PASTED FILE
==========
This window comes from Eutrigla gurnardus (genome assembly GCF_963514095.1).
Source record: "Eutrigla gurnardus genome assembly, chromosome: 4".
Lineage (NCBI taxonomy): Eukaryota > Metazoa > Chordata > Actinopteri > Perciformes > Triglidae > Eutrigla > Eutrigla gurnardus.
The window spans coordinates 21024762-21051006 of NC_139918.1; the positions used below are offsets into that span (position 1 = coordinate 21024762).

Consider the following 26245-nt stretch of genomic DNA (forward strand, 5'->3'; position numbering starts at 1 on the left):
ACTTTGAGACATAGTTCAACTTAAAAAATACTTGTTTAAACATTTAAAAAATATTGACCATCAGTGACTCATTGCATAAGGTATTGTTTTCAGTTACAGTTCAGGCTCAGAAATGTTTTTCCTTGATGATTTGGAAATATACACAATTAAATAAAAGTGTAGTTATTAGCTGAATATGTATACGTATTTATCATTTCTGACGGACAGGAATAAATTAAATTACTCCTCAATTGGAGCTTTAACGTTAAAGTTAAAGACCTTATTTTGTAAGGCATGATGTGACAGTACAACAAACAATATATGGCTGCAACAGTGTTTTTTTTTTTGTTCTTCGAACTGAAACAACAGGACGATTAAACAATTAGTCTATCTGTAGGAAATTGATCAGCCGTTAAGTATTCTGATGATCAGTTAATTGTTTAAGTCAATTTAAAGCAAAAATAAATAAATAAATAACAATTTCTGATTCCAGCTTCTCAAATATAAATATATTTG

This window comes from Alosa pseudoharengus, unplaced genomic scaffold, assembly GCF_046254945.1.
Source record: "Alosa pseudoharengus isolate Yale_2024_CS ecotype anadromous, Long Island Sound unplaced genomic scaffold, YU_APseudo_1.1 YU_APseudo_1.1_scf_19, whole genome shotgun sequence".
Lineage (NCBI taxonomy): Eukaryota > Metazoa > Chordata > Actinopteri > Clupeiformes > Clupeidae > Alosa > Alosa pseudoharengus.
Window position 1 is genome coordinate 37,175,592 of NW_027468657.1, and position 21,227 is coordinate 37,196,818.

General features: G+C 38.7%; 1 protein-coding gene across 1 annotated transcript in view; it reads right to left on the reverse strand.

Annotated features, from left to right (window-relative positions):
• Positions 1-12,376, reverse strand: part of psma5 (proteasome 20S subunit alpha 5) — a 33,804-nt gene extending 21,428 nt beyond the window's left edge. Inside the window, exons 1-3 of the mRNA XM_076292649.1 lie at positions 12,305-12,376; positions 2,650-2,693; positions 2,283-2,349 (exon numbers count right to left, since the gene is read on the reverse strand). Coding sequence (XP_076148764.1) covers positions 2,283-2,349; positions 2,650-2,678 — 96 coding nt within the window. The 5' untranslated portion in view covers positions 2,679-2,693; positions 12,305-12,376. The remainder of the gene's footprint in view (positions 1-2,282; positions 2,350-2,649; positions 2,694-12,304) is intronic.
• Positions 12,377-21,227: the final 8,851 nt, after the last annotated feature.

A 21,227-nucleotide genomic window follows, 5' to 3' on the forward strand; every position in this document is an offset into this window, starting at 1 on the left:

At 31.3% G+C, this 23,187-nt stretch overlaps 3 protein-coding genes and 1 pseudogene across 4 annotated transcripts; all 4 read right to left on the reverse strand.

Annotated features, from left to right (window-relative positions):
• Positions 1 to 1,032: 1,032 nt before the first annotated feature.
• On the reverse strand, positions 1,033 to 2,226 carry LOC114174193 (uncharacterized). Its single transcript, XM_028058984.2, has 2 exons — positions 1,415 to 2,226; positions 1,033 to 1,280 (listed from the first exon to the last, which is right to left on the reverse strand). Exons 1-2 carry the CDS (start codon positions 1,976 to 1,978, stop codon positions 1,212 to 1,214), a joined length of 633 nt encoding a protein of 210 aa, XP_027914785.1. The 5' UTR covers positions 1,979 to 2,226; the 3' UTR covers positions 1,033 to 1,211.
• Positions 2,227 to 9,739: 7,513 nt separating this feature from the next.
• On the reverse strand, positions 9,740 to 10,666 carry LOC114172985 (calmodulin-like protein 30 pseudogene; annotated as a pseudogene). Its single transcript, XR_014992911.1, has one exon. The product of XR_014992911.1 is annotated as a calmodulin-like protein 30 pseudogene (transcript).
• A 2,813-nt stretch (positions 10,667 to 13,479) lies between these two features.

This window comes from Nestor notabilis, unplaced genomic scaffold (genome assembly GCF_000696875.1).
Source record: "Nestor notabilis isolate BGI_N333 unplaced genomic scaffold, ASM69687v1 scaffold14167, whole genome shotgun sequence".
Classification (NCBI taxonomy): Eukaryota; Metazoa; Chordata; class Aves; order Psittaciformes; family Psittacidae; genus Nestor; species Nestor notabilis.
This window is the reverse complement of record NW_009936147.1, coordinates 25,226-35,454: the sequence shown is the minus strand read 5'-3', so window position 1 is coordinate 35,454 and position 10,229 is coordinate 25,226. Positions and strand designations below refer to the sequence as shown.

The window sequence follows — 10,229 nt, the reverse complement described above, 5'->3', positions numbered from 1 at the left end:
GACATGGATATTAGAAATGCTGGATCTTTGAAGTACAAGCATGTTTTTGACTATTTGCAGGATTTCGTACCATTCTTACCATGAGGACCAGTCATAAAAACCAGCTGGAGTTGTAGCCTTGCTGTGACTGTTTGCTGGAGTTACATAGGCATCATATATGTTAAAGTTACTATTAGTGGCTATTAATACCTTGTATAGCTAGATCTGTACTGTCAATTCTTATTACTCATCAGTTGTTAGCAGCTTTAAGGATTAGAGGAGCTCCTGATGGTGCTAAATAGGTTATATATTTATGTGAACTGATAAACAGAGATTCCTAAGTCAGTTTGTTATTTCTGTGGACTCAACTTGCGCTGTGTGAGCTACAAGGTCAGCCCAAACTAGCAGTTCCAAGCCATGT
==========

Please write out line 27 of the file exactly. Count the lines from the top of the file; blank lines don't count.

The window sequence follows — 10,229 nt, the reverse complement described above, 5'->3', positions numbered from 1 at the left end: